Presbyterian minister welcomed with a cup of tea at dissident protest camp at Free Derry Corner

Rev David Latimer - image from BBC Radio Foyle websitePresbyterian ministers can’t seem to keep out of the news this week. Suzanne Breen reports in the Sunday World that Rev David Latimer (minister of the recently refurbished First Derry congregation, and a Territorial Army chaplain) made an unannounced visit to a dissident republican protest camp at Free Derry Corner over the weekend.

In a ground-breaking step, the Rev David Latimer visited dissidents holding a 48-hour camp-out in the Bogside in support of republican prisoners in Maghaberry. The Presbyterian minister, who has served as a British Army chaplain, had a “very positive and friendly conversation” with leading Derry republican Gary Donnelly.

Latimer said the horrific scenes he’d witnessed with the army in war-torn Afghanistan meant he was determined to work for peace and reconciliation at home. “Some people will call me a traitor for talking to dissident republicans,” the clergyman told Sunday World. “But no community and no group in this city should be ignored.”

“We may have different political viewpoints but we are all human and we are all equal. I treated the republicans I met with respect and I was well received. God rejects no-one and, as a Christian minister, neither do I.”

He got a warm welcome …

“They offered me a cup of tea and then a coat to keep me warm. It was a kind gesture. They couldn’t have been more courteous. It was a chance for me to talk and listen to them. We must grasp every opportunity to understand each other if we’re to learn to live in harmony. We all want peace and fairness in our country. For too long, there was prejudice, suspicion and injustice.”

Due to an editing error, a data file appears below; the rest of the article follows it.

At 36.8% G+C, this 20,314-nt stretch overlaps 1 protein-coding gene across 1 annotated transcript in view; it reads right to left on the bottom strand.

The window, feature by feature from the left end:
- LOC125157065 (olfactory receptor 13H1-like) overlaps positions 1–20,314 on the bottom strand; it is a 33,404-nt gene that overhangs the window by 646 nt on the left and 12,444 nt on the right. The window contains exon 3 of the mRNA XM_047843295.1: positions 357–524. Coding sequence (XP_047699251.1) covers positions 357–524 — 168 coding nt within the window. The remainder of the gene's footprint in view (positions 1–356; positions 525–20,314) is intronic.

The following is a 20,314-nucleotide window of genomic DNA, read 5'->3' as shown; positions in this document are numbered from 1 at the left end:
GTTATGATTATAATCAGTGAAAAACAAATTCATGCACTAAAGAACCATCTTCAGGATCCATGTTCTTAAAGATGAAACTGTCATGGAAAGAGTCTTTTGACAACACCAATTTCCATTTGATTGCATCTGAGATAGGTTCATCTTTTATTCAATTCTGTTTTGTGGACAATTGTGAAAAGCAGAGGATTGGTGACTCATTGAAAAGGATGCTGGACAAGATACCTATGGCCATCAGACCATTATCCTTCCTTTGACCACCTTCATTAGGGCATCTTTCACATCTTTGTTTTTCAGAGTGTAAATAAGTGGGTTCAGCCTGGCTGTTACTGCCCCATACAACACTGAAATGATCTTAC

Senior dissident republic Gary Donnelly of the 32 County Sovereignty Movement – which Breen says “security sources claim is the Real IRA’s political wing” – spoke positively about the visit.

“It was a welcome surprise that a Protestant minister visited our camp especially when Catholic clergy didn’t bother to turn up. I’d a very positive and friendly conversation with David Latimer. I told him my grandmother was a Protestant. And the minister wasn’t the only Protestant at Free Derry Corner that day – one of our members from Sligo who was taking part in the protest is a Protestant.”

With the Presbyterian General Assembly decamping from its Belfast headquarters and heading up to the north west for the first week in June 2013, it wouldn’t be a big surprise if there was a moderator from Derry and Donegal Presbytery to go along with the new venue, particularly one who can speak confidently about difficult issues:

… he insisted his actions were in keeping with his religious beliefs: “In his day, Christ turned the status quo on its head. He did what wasn’t the norm. He talked to people others ignored. It’s the right thing to do.”

All in all, with this story as well as one about the two Sinn Fein representatives jetting off to New York (to promote a sporting event that their party won’t help organise in Belfast), it was been a good weekend of reporting from Suzanne Breen in the Sunday World.